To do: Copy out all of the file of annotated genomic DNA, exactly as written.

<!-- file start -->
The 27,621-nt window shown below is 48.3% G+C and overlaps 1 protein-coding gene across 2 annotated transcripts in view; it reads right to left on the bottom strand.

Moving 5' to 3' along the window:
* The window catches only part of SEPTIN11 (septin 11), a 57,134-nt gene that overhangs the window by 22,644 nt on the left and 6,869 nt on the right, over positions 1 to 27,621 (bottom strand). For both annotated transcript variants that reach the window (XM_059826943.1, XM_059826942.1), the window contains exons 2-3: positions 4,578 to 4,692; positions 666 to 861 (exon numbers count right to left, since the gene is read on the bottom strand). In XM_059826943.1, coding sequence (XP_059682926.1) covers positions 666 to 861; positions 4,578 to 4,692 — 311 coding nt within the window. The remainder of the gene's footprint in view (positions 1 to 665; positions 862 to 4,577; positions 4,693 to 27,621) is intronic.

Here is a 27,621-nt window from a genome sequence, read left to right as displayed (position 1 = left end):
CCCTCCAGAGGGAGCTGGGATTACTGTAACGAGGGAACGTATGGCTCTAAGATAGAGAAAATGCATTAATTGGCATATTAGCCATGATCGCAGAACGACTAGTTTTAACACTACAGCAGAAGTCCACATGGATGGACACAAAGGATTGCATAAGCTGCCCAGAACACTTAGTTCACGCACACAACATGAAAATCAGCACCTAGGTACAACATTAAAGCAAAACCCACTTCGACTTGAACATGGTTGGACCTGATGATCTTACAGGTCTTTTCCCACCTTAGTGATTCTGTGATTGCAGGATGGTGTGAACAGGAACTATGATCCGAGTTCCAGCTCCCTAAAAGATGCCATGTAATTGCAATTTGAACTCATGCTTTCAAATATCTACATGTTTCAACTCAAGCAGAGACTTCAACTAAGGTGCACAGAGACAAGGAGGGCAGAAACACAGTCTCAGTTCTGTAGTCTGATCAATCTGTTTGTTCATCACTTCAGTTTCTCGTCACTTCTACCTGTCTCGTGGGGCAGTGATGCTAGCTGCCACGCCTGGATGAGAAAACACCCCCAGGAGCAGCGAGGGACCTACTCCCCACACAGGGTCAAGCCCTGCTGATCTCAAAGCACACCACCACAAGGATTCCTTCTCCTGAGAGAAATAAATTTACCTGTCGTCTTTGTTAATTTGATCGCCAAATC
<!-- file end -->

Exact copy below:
The 27,621-nt window shown below is 48.3% G+C and overlaps 1 protein-coding gene across 2 annotated transcripts in view; it reads right to left on the bottom strand.

Moving 5' to 3' along the window:
* The window catches only part of SEPTIN11 (septin 11), a 57,134-nt gene that overhangs the window by 22,644 nt on the left and 6,869 nt on the right, over positions 1 to 27,621 (bottom strand). For both annotated transcript variants that reach the window (XM_059826943.1, XM_059826942.1), the window contains exons 2-3: positions 4,578 to 4,692; positions 666 to 861 (exon numbers count right to left, since the gene is read on the bottom strand). In XM_059826943.1, coding sequence (XP_059682926.1) covers positions 666 to 861; positions 4,578 to 4,692 — 311 coding nt within the window. The remainder of the gene's footprint in view (positions 1 to 665; positions 862 to 4,577; positions 4,693 to 27,621) is intronic.

Here is a 27,621-nt window from a genome sequence, read left to right as displayed (position 1 = left end):
CCCTCCAGAGGGAGCTGGGATTACTGTAACGAGGGAACGTATGGCTCTAAGATAGAGAAAATGCATTAATTGGCATATTAGCCATGATCGCAGAACGACTAGTTTTAACACTACAGCAGAAGTCCACATGGATGGACACAAAGGATTGCATAAGCTGCCCAGAACACTTAGTTCACGCACACAACATGAAAATCAGCACCTAGGTACAACATTAAAGCAAAACCCACTTCGACTTGAACATGGTTGGACCTGATGATCTTACAGGTCTTTTCCCACCTTAGTGATTCTGTGATTGCAGGATGGTGTGAACAGGAACTATGATCCGAGTTCCAGCTCCCTAAAAGATGCCATGTAATTGCAATTTGAACTCATGCTTTCAAATATCTACATGTTTCAACTCAAGCAGAGACTTCAACTAAGGTGCACAGAGACAAGGAGGGCAGAAACACAGTCTCAGTTCTGTAGTCTGATCAATCTGTTTGTTCATCACTTCAGTTTCTCGTCACTTCTACCTGTCTCGTGGGGCAGTGATGCTAGCTGCCACGCCTGGATGAGAAAACACCCCCAGGAGCAGCGAGGGACCTACTCCCCACACAGGGTCAAGCCCTGCTGATCTCAAAGCACACCACCACAAGGATTCCTTCTCCTGAGAGAAATAAATTTACCTGTCGTCTTTGTTAATTTGATCGCCAAATC